This year we have another argument we can use when trying to convince our Congresspeople to support repeal. Any additional money given to retirees will go directly into the economy. Retirees are through saving; they are spending and will provide an immediate stimulus to the economy.

My trip to the NARFE website showed me that my Congressman has not yet signed on as a co-sponsor. As soon as I finish this article, I’m going to write him a letter.

John Grobe’s latest book, The Answer Book on Your Federal Employee Benefits, has just been released by LRP Publications. The book is written in an easy to understand question and answer format and covers all areas of federal benefits from the perspective of an employee at various stages of their career. Order your copy at

© 2016 John Grobe. All rights reserved. This article may not be reproduced without express written consent from John Grobe.

About the Author

John Grobe is President of Federal Career Experts, a consulting firm that specializes in federal retirement and career transition issues. He is also affiliated with TSP Safety Net. John retired from federal service after 25 years of progressively more responsible human resources positions. He is the author of Understanding the Federal Retirement Systems and Career Transition: A Guide for Federal Employees, both published by the Federal Management Institute. Federal Career Experts provides pre-retirement seminars for a wide variety of federal agencies.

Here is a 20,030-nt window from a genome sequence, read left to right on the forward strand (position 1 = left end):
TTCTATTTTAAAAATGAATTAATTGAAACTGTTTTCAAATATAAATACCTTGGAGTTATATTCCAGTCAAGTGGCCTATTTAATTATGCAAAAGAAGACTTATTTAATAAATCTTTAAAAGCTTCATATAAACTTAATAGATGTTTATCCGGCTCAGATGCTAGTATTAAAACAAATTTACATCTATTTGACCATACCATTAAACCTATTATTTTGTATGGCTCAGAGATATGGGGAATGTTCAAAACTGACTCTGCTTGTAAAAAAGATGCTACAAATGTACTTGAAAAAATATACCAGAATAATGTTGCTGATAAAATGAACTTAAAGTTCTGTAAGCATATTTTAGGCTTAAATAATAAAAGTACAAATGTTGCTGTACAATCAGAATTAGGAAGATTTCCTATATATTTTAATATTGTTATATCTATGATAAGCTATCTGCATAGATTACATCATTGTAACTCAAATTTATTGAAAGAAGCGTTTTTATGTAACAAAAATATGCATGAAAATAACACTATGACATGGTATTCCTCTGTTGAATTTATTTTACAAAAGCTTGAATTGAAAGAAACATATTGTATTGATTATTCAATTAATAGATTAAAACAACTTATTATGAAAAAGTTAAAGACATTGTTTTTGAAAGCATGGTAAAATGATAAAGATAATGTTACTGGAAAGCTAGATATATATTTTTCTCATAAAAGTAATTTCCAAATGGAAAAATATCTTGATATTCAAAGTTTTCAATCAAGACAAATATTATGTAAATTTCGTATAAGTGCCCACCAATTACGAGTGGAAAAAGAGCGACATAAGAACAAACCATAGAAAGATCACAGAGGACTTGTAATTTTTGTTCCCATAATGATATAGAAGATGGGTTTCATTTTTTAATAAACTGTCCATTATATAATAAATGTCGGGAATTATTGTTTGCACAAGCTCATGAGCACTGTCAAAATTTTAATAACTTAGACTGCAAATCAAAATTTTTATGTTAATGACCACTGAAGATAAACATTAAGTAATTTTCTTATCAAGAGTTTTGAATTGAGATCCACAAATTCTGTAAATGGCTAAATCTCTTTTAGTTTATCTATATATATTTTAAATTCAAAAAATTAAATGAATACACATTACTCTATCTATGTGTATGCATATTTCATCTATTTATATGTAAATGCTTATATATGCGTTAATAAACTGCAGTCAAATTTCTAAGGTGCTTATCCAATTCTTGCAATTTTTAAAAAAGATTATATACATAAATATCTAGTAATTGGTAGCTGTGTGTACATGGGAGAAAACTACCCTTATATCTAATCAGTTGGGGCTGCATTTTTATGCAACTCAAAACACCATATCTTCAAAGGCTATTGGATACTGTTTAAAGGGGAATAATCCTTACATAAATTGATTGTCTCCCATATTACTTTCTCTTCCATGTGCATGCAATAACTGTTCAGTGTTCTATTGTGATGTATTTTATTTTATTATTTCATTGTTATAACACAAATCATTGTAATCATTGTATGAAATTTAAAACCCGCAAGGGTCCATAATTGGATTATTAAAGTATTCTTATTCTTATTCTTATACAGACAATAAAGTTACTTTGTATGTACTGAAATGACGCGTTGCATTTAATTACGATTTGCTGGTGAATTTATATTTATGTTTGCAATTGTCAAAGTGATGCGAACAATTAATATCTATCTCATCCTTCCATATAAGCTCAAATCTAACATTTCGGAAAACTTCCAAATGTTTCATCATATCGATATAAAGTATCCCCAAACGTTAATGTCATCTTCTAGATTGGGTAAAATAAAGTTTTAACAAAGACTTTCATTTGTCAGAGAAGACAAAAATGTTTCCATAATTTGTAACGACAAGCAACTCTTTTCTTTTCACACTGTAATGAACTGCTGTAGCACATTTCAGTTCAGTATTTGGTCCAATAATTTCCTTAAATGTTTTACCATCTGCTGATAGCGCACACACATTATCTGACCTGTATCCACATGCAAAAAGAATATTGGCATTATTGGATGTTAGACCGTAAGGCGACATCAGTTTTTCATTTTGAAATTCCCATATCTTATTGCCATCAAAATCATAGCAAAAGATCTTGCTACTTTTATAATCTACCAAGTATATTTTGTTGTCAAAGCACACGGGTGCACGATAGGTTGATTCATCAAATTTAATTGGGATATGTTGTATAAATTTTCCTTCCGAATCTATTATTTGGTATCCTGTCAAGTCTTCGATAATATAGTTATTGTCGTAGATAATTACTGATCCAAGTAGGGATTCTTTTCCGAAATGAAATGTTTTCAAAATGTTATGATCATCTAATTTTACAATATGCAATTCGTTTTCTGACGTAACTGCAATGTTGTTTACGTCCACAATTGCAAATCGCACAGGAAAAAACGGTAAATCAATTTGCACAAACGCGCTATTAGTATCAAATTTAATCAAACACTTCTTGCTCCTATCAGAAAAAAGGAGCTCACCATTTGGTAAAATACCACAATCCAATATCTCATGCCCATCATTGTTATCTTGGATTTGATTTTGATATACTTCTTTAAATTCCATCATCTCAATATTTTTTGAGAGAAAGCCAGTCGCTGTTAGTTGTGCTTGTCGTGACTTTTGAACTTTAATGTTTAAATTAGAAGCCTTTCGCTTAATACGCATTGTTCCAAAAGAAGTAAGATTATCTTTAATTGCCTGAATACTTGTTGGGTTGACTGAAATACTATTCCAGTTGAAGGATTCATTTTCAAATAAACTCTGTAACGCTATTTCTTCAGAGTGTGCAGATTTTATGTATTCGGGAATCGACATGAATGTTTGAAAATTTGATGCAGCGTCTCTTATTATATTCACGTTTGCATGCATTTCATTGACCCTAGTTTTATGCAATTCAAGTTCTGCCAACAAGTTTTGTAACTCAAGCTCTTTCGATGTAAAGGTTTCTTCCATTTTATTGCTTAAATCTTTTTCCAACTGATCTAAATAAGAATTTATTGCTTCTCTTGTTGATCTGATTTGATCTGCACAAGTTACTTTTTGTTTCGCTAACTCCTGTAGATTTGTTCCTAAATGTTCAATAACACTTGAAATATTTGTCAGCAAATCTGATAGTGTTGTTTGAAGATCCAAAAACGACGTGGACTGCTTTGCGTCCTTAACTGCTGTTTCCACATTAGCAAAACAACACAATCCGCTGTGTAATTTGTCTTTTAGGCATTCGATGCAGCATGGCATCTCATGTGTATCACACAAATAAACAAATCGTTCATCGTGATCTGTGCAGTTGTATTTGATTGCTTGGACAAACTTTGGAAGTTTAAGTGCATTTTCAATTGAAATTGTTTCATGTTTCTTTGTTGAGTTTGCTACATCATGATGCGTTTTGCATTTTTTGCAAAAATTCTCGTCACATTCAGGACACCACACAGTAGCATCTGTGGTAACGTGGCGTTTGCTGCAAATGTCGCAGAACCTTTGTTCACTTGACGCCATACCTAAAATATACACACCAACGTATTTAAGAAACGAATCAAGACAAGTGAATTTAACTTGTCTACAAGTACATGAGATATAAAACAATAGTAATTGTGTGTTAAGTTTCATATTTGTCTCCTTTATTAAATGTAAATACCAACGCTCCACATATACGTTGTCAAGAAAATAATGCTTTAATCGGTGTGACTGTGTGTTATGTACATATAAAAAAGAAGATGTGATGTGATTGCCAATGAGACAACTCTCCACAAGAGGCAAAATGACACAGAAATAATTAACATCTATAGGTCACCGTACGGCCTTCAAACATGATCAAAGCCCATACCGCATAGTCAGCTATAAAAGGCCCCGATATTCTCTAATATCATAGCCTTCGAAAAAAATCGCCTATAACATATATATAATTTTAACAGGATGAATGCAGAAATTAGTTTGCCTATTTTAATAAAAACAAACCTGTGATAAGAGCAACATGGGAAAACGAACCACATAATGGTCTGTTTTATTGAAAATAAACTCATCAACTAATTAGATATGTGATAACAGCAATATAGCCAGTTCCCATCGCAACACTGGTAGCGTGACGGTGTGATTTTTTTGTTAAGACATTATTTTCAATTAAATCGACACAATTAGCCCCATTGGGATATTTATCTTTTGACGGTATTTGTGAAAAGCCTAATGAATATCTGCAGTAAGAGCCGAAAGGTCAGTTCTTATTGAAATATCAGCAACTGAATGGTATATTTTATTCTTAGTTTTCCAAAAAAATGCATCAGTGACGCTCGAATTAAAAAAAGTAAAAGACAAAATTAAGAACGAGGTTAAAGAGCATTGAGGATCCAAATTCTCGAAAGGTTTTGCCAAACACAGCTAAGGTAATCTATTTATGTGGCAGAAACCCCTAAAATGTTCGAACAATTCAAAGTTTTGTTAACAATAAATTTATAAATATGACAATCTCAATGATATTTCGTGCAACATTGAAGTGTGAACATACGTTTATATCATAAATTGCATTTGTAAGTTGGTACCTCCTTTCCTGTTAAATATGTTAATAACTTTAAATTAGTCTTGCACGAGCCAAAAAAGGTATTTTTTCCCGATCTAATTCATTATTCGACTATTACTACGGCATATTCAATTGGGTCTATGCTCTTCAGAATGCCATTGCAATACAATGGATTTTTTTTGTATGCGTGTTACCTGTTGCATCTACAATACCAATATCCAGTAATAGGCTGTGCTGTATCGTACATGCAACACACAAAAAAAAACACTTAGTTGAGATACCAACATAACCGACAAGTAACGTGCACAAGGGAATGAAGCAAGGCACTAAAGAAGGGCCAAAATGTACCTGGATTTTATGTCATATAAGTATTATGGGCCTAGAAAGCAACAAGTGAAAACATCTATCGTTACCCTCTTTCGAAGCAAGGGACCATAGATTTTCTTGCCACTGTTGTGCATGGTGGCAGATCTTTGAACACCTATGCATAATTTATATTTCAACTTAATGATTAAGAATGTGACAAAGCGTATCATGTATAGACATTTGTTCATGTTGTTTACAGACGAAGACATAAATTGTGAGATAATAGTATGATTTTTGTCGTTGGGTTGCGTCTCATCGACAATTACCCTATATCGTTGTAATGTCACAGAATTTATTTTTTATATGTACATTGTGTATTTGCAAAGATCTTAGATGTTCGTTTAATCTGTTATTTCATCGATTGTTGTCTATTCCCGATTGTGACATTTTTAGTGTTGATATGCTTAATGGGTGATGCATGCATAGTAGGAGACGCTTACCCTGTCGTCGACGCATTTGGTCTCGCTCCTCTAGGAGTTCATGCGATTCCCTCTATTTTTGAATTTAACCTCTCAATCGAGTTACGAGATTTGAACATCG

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  1. good_reader1 says:

    As an offset my federal pension was deducted $8K at 62 so that had me apply for Socail Security early.

  2. Fredusmarine says:

    I was approved for ssd and i paid into ss for 21 years and because i retired from the postal service i got nothing and i should have received 780 a month now is this fair-how is a person to live-yhe 21 years was working for a pig farm,dairy farm and a construction laborer and i work hard at this jobs to have it all taken away

  3. Lavonne says:

    I worked for a County Hospital that gave us no benefits like the government employees got. The only benefit I got was my retirement is being paidd from PERS. This is really not a fair bill. I lost 2/3 of my income and still only have medicare. I got no benefits like a true  Government employee gets. Don’t these congress people see that times has changed? I had my heart attack and became disabled in 2001. I was not elgible for SSI because I had not paid into SS. I sat with NO INCOME until 2010. That should have been penelty enough. We finally get alittle comfortable and then I lose my husband and have all this dropped on me. Really not fair. Congress needs to get off thier — and do something.

  4. Shara Saleen says: